What’s most interesting to me, though, is the fact that the 365 Days books don’t actually seem to be the traditional genre romance that the first book/movie would have you believe. I don’t speak Polish so I haven’t read any of the books and all of this is based off of things I’ve read online, but from what I can tell, Massimo and Laura not only don’t end up together, but she falls for someone else (a rival mafia guy, I think) and he ends up being a villain who kidnaps her again in a later book and rapes/tortures her in revenge. So, in a bizarre way, the whirlwind nature of the romance built up in this one and its eventual violent destruction actually ends up being more “realistic” than, say, 50 Shades. The scary controlling guy isn’t changed by love in the end.

But even as someone who doesn’t care for dark romance and feels uncomfortable with abusive behavior being portrayed as romantic and marketed as a romance, it’s hard to know how to feel about this. Some people really like indulging in the taboo fantasy of dark romances while accepting that such relationships would be unhealthy and dangerous in real life, and while my own thoughts on the subgenre are conflicted, people can read what they like. That being said, I can imagine fans of dark romance being super into the Massimo/Laura relationship, only to be super pissed off later when not only does Laura end up with someone else, but the author pulls a bait and switch and reveals Massimo to have been an irredeemable monster all along.

Not to mention, can we even call this a romance when it breaks the most fundamental rules of the genre? Maybe there’s a difference in expectations between Polish readers and those in the Anglosphere, but I’m surprised it became such a bestseller that it was made into a movie, considering the entire first book is focused on a couple that doesn’t get a HEA. Obviously, given my own track record (cough) it’s not the cliffhanger ending that bothers me, but the fact that I already know that it ultimately won’t resolve in a “happy” ending for the main couple built up for the entire film.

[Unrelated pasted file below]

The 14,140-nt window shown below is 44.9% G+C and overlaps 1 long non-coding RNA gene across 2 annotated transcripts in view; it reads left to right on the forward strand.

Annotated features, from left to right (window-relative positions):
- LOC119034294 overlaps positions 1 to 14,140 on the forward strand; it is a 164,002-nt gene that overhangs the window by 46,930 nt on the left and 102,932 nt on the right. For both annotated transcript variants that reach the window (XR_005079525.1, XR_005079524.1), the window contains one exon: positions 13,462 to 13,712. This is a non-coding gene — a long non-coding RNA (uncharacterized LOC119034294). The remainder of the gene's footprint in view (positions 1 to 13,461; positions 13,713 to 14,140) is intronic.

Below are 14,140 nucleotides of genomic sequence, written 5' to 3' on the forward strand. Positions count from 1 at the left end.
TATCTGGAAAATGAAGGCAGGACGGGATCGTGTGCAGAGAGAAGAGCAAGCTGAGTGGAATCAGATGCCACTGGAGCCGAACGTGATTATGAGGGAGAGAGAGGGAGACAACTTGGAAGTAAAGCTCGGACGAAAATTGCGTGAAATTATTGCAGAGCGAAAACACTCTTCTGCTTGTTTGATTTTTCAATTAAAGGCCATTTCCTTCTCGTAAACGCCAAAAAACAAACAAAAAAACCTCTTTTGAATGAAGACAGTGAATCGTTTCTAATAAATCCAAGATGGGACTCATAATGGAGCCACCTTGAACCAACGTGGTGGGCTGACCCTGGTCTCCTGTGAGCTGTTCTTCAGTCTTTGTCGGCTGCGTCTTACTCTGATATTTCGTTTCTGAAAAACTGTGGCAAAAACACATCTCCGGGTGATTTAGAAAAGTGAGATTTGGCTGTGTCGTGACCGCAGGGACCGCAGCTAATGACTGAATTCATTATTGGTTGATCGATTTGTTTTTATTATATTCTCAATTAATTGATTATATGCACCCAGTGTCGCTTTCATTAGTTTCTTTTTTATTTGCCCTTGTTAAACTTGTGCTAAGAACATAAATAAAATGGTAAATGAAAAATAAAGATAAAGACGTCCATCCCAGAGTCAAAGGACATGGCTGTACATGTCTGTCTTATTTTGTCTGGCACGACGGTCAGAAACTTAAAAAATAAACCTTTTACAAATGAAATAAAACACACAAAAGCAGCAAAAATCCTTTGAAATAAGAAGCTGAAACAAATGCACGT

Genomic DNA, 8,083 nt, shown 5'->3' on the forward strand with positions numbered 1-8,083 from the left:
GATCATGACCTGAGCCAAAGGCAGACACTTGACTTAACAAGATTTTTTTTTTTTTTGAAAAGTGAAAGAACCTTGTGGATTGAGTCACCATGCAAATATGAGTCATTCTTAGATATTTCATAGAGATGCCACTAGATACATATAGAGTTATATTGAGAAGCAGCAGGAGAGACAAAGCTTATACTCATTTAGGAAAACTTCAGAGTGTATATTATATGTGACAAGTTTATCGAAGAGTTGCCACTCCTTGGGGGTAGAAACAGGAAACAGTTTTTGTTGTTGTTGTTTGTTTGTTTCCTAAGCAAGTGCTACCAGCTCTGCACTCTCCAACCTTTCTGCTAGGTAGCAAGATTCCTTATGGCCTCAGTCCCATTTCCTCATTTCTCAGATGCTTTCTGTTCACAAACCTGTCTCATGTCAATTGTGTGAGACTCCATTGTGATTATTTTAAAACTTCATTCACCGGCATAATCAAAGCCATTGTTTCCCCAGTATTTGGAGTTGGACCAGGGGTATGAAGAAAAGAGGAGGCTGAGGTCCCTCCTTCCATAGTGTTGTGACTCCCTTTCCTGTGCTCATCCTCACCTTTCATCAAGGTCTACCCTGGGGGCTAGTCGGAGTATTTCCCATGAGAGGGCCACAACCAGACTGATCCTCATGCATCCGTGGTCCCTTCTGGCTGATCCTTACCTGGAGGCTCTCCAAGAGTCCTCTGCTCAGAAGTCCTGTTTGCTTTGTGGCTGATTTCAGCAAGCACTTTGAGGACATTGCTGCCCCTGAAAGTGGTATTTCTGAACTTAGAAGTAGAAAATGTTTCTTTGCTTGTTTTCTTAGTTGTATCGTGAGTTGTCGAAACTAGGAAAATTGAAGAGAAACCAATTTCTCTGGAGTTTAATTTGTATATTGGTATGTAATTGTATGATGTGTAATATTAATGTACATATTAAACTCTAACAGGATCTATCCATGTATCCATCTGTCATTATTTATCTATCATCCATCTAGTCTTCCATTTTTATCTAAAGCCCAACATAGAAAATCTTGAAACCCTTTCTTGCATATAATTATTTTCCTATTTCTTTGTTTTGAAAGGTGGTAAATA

Let’s be real, though; I was largely watching this for the sex. No, not quite in a “I’m so lonely, this is my porn” kind of way, but I mean… it is kinda hot? More on that in a bit, but what I’m getting at is, well, I’m an erotic romance reader and writer. Whenever a steamy sex book gets adapted to screen, I’m curious as to how it’ll translate, particularly the explicit parts. That’s part of the reason why I was weirdly excited to see the Fifty Shades films when they came out; yeah, I was doing the whole snarky blogger thing at the time and I really just wanted to rip into them for how ridiculous they were, but as it stands, erotic films are kind of a rarity in Hollywood at the moment. Studios tend to go through this whole song and dance to avoid the dreaded NC-17 rating (I highly suggest checking out the documentary This Film is Not Yet Rated; it’s about 15 years old, but has a lot of really interesting insight into why the MPAA is the way it is), so capturing the essence of the sexy when adapting erotic romance novels is a challenge, to say the least. There are, of course, more options besides a traditional theatrical film these days, though; streaming services are a thing now! Like Passionflix, for instance, which I’m sure you’ve already heard of, but if not, they’re in the business of specifically adapting romance novels.